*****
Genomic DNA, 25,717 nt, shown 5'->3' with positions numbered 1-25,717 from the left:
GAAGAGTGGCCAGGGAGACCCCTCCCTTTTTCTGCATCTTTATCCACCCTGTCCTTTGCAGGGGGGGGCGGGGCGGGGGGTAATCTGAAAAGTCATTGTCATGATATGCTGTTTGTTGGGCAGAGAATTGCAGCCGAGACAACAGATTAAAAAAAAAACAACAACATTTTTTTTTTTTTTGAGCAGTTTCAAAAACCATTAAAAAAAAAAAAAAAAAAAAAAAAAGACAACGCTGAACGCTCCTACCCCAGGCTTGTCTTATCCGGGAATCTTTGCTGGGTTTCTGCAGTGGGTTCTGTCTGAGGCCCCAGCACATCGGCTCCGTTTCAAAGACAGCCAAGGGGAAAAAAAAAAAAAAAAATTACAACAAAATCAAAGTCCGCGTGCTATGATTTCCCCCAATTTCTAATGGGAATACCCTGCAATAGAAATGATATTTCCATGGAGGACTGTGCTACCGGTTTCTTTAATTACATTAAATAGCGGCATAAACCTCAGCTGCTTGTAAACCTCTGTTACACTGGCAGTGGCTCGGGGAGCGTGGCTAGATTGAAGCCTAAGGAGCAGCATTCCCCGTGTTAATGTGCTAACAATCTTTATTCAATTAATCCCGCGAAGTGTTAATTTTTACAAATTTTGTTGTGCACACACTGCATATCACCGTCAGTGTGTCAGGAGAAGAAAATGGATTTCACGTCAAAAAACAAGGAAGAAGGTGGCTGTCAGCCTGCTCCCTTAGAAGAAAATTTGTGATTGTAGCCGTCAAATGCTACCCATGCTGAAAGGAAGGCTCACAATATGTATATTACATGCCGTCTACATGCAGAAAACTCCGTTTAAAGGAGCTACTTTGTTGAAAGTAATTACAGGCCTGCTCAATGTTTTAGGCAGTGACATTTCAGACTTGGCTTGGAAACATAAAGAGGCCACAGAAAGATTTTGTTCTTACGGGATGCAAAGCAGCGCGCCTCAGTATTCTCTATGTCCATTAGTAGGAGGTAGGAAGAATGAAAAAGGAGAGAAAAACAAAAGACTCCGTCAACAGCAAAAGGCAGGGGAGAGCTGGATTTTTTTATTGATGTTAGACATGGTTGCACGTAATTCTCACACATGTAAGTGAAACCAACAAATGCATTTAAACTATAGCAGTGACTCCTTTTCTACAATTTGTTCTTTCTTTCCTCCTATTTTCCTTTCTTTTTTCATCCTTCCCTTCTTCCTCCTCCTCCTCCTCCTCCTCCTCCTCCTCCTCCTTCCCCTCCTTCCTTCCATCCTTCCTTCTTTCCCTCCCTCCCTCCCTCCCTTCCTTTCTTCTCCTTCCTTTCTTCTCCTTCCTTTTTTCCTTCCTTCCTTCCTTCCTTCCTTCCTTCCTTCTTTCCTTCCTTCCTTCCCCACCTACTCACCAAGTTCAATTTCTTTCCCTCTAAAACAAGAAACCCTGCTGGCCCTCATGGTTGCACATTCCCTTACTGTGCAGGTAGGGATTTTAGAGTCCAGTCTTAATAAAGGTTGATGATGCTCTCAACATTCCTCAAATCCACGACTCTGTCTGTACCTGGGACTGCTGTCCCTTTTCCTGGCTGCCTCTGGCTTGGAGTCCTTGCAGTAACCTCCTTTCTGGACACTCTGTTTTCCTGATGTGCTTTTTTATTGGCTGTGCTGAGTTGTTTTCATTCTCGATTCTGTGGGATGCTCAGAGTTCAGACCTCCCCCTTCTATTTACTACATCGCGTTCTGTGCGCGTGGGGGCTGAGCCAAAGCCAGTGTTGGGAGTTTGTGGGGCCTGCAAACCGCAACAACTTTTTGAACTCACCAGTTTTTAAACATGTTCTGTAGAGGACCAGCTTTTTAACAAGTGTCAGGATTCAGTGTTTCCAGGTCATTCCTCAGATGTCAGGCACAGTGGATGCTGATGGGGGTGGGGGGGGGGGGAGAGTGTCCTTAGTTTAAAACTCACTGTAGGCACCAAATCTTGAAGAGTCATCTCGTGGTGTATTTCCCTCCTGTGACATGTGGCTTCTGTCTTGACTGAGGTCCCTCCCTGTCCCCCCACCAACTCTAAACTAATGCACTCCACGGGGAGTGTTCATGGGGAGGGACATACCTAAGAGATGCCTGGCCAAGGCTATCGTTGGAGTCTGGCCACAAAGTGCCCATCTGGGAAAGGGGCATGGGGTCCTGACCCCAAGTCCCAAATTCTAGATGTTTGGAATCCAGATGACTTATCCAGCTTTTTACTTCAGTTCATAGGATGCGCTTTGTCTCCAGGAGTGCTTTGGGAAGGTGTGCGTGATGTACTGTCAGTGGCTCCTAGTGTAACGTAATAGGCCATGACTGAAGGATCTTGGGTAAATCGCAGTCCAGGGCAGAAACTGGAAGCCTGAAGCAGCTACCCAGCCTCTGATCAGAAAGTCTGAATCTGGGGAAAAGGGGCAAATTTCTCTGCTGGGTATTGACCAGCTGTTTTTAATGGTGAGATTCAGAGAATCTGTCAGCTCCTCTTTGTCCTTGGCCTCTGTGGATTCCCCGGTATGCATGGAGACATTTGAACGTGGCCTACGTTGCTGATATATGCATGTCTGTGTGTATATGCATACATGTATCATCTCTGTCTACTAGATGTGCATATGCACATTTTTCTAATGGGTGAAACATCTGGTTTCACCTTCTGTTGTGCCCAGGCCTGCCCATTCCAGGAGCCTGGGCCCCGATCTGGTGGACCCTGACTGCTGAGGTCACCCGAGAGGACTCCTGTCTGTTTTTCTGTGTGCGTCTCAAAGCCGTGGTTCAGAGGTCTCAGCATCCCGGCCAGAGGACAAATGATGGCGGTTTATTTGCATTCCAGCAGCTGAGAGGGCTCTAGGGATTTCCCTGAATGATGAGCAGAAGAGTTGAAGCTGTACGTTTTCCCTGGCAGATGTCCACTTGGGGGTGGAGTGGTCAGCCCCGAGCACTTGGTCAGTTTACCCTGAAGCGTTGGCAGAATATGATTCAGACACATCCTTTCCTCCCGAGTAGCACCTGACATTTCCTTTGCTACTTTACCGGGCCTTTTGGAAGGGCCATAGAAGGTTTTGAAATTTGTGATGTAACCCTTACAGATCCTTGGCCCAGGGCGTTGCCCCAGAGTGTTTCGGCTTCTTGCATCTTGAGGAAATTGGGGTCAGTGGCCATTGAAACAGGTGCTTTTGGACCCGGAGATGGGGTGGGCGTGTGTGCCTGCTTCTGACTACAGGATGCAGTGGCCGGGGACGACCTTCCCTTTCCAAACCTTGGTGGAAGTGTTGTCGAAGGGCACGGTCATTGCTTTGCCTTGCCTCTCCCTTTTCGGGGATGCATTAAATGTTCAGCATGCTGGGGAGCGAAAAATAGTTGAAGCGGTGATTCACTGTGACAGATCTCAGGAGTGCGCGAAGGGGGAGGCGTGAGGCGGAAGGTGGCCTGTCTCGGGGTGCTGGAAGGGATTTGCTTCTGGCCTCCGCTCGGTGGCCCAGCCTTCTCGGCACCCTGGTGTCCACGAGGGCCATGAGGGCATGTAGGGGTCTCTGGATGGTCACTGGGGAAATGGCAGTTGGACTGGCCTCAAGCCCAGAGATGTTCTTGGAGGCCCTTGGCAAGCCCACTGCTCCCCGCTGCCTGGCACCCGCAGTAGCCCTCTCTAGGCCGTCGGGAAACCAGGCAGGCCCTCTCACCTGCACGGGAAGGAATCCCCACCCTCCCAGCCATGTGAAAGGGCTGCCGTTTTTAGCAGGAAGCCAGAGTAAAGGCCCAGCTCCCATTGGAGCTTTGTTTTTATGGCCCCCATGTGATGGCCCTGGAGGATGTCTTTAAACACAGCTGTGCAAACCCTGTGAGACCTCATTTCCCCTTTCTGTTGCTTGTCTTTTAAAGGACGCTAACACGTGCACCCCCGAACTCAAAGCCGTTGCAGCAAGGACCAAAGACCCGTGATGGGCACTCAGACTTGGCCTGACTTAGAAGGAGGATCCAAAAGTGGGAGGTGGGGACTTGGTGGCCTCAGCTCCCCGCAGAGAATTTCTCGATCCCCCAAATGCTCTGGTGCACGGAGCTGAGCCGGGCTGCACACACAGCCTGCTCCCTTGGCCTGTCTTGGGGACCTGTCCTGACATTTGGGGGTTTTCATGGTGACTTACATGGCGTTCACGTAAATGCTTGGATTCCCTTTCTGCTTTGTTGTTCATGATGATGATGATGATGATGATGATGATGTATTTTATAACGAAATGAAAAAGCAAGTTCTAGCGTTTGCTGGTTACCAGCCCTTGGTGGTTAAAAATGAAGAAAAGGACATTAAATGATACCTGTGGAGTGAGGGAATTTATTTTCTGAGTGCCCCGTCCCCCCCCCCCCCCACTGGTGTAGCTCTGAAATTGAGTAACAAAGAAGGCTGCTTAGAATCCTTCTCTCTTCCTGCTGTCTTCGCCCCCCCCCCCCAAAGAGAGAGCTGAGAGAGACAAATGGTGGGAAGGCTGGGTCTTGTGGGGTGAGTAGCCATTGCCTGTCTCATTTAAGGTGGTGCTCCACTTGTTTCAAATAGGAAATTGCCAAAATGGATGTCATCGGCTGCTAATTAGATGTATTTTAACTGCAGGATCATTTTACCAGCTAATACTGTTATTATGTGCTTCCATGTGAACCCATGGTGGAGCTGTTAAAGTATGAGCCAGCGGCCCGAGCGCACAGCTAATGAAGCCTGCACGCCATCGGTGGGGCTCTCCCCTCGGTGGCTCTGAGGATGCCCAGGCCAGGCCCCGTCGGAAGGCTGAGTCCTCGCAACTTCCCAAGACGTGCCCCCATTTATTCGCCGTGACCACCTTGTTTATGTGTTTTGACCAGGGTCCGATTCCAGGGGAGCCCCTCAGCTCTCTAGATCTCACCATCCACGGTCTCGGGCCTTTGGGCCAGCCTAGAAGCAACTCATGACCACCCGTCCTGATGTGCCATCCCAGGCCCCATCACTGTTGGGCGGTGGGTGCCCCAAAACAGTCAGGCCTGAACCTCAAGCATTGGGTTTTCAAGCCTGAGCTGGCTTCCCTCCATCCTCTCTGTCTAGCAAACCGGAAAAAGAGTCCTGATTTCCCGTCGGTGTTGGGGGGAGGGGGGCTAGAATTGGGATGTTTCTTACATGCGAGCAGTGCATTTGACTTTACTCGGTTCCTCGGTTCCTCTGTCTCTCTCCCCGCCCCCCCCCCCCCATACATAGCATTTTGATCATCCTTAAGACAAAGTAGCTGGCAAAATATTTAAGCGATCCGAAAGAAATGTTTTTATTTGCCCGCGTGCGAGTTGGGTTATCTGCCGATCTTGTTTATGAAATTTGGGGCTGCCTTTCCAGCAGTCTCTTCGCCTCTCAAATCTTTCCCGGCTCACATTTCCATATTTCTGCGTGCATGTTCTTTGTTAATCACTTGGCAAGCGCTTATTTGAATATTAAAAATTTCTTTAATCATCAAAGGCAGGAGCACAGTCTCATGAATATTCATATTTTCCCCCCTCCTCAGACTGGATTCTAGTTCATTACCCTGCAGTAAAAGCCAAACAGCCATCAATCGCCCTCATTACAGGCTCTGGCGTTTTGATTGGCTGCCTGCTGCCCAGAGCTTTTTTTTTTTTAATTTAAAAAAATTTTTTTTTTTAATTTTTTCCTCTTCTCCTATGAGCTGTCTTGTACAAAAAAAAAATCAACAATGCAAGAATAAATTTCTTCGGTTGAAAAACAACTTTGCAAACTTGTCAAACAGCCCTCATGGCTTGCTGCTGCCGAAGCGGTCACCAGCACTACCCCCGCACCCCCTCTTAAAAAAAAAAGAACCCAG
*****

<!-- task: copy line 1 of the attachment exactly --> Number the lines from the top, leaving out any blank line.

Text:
Genomic DNA, 25,717 nt, shown 5'->3' with positions numbered 1-25,717 from the left: